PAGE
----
The National Security Agency is on a hiring blitz. The cryptologic intelligence agency — home to the government’s chief codemakers and breakers — announced its intention to hire as many as 3,000 people over the next two years, many of them cybersecurity experts.
In fact, NSA recruiters even took a trip to Las Vegas in the last few weeks to look for potential hires at DefCon, a high-profile hacker conference there.
Dickie George, the technical director of the Information Assurance Directorate at NSA, told the Federal Drive the agency is partnering with academia and industry to find the “best and brightest” in cybersecurity.
“We really need people who can solve hard problems,” George said. “And network security is one of the hardest problems around.”
However, the shortage of cyber pros doesn’t only affect government, but also industry, he added.
“We need to develop the talent in this country to protect us from what’s going on,” he said. “And there’s a lot going on.” By joining forces with universities, he said, NSA and other government agencies hope to show a cyber career with the government can be an attractive option.
“There are great careers in this field,” he said. “We want them to think about not being rocket scientists, but being cyber warriors, because that’s what the country needs right now.”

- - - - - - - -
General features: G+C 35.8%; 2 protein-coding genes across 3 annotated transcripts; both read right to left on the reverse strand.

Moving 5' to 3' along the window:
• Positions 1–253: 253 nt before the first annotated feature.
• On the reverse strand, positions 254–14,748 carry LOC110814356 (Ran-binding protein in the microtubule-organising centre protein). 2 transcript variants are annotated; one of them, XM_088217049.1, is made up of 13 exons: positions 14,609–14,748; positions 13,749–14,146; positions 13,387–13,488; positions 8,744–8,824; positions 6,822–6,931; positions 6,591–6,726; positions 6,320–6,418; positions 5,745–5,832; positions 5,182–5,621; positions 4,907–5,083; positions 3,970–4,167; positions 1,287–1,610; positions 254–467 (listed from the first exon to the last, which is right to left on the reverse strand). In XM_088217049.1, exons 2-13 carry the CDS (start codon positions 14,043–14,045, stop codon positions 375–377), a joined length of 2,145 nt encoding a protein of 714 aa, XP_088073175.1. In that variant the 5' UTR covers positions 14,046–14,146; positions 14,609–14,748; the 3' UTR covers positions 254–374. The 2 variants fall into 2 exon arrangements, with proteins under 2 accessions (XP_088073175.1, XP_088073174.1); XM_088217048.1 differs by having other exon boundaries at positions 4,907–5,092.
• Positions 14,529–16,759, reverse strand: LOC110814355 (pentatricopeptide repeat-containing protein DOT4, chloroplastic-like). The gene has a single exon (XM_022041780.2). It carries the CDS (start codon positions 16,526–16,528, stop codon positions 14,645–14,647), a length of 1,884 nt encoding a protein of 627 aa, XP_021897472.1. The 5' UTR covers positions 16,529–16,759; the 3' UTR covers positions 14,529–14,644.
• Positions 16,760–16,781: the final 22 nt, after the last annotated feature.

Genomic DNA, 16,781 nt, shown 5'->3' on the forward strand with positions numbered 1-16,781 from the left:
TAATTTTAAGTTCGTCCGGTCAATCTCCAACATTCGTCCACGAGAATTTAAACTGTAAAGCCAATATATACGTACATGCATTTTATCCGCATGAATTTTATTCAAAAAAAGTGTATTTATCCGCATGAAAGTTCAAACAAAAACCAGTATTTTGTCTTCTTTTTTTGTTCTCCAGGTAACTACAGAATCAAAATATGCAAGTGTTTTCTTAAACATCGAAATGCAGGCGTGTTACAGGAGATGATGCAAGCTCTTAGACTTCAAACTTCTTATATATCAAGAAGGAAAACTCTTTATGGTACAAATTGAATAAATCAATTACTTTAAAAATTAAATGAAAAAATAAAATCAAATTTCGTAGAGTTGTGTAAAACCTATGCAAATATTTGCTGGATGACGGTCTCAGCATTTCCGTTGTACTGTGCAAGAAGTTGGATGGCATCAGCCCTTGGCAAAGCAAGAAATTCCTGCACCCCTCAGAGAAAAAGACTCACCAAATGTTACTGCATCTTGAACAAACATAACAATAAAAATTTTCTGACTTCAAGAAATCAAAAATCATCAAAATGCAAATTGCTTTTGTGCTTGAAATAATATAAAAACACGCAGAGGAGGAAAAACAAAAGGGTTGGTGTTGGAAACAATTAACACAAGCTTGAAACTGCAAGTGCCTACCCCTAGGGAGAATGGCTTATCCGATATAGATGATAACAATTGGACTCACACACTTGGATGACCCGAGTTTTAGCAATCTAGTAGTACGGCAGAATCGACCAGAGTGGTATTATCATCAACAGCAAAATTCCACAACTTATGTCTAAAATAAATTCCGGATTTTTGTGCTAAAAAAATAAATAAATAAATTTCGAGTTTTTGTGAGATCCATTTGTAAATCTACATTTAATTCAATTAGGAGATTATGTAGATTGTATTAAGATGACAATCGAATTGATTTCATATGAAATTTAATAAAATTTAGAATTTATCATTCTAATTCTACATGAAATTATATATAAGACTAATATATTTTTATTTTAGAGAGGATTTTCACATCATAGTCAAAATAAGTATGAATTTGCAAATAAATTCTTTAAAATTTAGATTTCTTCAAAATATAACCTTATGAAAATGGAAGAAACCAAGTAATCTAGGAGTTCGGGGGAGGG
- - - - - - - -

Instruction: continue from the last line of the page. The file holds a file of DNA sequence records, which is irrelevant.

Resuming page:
And the agency is looking in some unconventional places.
NSA raised some eyebrows when it was reported that the agency had visited the hacker convention, DefCon, in search of new cyber personnel.
“The community there is very vibrant; it’s got a lot of talent,” George explained. “Most of the people out there are doing the right things: They’re trying to make products better, they’re trying to improve the security of the Internet. And we need to work with those people … We need to make sure they understand that we are the good guys.”
But with many areas of the Defense Department preparing for flatter budgets and civilian hiring freezes already in the offing, NSA’s robust hiring may be hard to account for.
But George characterized the current environment as a “cyber cold war,” and said he’s been given no indication to slow hiring.
“The importance of this mission and the importance to the nation of cybersecurity – it can’t be understated,” he said.
Today, the big value is intellectual property. “It’s in the ideas,” he added, in contrast to a bygone age where the value of industry was in large-scale manufacturing plants and material.
“This country is constantly being threatened by our adversaries,” he said, which includes nation-states, terrorists and organized crime. “They’re coming into this country and siphoning off our intellectual property. And that makes us really vulnerable.”
This story is part of Federal News Radio’s daily Cybersecurity Update. For more cybersecurity news, click here.